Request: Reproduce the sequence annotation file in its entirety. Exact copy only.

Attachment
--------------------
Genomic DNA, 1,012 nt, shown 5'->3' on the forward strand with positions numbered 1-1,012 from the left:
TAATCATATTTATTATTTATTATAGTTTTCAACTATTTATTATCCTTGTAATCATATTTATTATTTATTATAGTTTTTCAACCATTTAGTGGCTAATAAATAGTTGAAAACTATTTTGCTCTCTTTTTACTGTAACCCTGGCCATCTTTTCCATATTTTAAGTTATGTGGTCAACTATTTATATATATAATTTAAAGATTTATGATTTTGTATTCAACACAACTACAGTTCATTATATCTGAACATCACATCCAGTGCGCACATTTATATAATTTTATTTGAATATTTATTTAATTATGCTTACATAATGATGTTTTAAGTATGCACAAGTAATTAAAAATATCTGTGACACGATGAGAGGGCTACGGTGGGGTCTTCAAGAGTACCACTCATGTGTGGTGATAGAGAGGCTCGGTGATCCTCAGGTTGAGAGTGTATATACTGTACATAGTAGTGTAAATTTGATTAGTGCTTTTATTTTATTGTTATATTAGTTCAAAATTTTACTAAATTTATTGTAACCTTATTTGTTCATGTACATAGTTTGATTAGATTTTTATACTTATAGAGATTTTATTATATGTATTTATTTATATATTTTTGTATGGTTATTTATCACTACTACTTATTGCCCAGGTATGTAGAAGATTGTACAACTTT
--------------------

Genomic DNA, 1,012 nt, shown 5'->3' on the forward strand with positions numbered 1-1,012 from the left:
TAATCATATTTATTATTTATTATAGTTTTCAACTATTTATTATCCTTGTAATCATATTTATTATTTATTATAGTTTTTCAACCATTTAGTGGCTAATAAATAGTTGAAAACTATTTTGCTCTCTTTTTACTGTAACCCTGGCCATCTTTTCCATATTTTAAGTTATGTGGTCAACTATTTATATATATAATTTAAAGATTTATGATTTTGTATTCAACACAACTACAGTTCATTATATCTGAACATCACATCCAGTGCGCACATTTATATAATTTTATTTGAATATTTATTTAATTATGCTTACATAATGATGTTTTAAGTATGCACAAGTAATTAAAAATATCTGTGACACGATGAGAGGGCTACGGTGGGGTCTTCAAGAGTACCACTCATGTGTGGTGATAGAGAGGCTCGGTGATCCTCAGGTTGAGAGTGTATATACTGTACATAGTAGTGTAAATTTGATTAGTGCTTTTATTTTATTGTTATATTAGTTCAAAATTTTACTAAATTTATTGTAACCTTATTTGTTCATGTACATAGTTTGATTAGATTTTTATACTTATAGAGATTTTATTATATGTATTTATTTATATATTTTTGTATGGTTATTTATCACTACTACTTATTGCCCAGGTATGTAGAAGATTGTACAACTTT